• Wed. May 25th, 2022

Meet Lindsay Sample, Office Manager of The Narwhal’s BC

ByRandall B. Phelps

Feb 16, 2022

Like many great journalists, Lindsay Sample came to the industry through a side door.

Armed with a very heady degree in international development, Lindsay found herself working in an outdoor gear store and desperate to get back into the world of practical things – things like exercise and adventure and a tangible connection to the natural world.

“I just wanted to do something practical with my degree. If I couldn’t take any agency, I felt like I was going to lose my mind. It was around this time that Lindsay ended up signing up for a paddling excursion that would take her from Canada to Mexico, learning to become a whitewater guide by paddling the rivers along the way. But jumping from her school’s production of Vagina Monologues to the “more macho space” of outdoor guiding, Lindsay said she felt a boost. “I thought, ‘Do I want to be a guide for the rest of my life?’ ” she said.

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Thus began the hunt for something in between and Lindsay’s eventual look at the Masters in Journalism program at UBC. The program offered him the chance to move to British Columbia and engage in a field that was both intellectual and practical. When she applied for the program she was still a whitewater guide in Mexico and when the admissions committee contacted to schedule an interview, Lindsay let them know they had the wrong number and should instead call his new Mexican cell.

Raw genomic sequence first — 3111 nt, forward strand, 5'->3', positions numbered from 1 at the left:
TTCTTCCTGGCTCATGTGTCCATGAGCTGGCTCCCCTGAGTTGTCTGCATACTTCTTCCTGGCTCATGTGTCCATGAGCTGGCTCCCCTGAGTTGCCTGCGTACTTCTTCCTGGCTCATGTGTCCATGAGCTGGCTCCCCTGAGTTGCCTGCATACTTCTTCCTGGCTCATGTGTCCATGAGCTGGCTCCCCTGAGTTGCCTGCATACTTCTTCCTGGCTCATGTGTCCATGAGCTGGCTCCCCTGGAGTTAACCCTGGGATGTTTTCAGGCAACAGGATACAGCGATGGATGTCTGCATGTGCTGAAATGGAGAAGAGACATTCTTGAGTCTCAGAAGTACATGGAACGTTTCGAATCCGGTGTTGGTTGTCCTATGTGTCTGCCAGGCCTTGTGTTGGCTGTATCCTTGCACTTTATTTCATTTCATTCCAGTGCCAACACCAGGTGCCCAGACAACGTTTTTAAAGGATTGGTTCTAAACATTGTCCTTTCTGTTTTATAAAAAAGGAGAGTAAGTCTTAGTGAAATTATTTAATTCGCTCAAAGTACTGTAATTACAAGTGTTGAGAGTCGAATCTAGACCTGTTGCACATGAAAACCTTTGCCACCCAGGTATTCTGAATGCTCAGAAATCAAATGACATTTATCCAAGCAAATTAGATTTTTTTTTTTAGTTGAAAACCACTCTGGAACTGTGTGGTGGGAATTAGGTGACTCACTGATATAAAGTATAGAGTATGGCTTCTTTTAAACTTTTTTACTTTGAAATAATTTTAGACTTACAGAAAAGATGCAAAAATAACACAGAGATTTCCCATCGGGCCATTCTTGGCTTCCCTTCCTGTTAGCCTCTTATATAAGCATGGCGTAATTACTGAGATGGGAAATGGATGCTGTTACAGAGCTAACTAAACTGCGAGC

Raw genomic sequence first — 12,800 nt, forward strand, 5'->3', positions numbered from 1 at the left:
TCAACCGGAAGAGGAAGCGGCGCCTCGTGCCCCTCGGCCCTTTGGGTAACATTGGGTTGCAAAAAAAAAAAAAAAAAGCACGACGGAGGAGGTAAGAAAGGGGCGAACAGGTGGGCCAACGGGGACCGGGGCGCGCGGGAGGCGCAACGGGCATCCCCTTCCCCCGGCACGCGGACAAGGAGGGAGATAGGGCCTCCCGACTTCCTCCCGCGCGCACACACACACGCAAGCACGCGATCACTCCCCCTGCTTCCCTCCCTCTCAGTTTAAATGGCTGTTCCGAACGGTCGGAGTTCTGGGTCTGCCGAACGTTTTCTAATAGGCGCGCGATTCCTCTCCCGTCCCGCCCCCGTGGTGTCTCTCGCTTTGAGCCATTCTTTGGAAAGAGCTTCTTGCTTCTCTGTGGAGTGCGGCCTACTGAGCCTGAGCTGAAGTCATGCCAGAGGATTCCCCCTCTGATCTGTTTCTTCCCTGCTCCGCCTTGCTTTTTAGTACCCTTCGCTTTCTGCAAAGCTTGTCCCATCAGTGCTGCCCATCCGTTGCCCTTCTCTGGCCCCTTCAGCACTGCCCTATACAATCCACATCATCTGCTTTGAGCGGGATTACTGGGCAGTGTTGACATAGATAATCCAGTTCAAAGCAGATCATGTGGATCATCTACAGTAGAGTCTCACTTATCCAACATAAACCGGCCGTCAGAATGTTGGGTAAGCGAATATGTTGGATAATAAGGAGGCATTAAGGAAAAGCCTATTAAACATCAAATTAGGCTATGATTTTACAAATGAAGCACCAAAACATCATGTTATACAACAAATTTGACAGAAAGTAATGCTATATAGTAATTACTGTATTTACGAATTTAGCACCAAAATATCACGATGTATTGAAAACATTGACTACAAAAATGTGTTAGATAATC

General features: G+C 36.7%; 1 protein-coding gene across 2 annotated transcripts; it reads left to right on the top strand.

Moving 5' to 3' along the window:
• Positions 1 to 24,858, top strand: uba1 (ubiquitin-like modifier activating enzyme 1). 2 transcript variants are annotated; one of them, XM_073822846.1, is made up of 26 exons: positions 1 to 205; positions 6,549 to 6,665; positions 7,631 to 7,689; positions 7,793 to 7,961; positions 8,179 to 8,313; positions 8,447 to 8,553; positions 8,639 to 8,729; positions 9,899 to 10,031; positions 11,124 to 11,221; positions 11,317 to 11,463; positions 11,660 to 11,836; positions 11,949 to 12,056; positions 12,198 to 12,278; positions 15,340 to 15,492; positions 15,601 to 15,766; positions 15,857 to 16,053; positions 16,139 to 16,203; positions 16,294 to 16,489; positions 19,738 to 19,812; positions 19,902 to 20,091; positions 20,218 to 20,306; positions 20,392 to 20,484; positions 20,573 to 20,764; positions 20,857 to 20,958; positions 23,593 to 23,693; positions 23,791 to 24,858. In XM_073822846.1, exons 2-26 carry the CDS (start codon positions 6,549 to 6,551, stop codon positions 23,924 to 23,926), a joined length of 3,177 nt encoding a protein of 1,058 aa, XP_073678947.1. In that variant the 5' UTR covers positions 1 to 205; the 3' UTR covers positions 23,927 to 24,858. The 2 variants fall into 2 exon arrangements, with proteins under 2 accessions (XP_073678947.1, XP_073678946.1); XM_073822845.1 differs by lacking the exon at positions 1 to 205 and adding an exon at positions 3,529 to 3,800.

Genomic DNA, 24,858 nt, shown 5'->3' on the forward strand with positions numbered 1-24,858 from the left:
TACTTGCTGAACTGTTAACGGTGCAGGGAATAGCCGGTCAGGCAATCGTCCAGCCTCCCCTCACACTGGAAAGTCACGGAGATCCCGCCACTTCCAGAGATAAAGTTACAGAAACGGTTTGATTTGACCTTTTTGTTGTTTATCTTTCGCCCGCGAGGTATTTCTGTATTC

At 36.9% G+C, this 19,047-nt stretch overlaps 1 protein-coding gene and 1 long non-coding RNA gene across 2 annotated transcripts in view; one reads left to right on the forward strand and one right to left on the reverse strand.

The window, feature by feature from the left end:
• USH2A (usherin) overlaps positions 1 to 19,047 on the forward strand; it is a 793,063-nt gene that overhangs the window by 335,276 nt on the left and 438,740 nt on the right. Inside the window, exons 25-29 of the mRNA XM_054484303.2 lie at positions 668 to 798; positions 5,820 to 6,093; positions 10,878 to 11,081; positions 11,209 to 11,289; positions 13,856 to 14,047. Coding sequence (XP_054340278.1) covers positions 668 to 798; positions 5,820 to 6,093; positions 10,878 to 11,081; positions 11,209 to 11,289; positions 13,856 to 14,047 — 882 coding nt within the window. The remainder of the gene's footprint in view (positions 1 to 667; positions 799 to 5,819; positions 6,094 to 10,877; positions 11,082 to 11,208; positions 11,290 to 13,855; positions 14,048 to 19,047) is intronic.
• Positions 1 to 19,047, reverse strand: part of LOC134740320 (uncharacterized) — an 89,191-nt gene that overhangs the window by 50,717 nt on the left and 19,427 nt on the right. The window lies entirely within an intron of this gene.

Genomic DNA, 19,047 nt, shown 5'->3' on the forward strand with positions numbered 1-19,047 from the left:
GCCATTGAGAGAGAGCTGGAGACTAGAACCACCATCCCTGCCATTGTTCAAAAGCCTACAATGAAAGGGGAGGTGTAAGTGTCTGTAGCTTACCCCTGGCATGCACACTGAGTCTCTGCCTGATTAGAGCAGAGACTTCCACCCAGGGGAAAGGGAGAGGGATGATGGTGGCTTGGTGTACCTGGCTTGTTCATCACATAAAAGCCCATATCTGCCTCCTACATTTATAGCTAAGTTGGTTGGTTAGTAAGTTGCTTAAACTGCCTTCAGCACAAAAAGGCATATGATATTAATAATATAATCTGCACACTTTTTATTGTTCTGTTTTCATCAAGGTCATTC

The admissions committee responded with a letter of acceptance. Apparently they didn’t need the interview, Lindsay said with a laugh. “I guess they thought ‘you must be an interesting human.’ ”

And boy, were they right. Lindsay now brings her verve to The Narwhal as the new head of the British Columbia bureau, where she will guide and support our growing team of reporters as they dig into stories about mountains, rivers, forests, creatures and the communities of the province.

As a bonus, if our team ever needs to get out of a dangerous reporting environment, we know who we’ll entrust our dry bags to!

We spoke with Lindsay about her passion for journalism and what excites her about joining The Narwhal.

Lindsay Sample, pictured here in xʷməθkʷəy̓əm (Musqueam) territory.  Photo for Le Narval by Alia Youssef
“It’s an opportunity to constantly learn and help change the way things are done, which makes me want to show up to work every day,” says Lindsay. Photo: Alia Youssef / Le Narval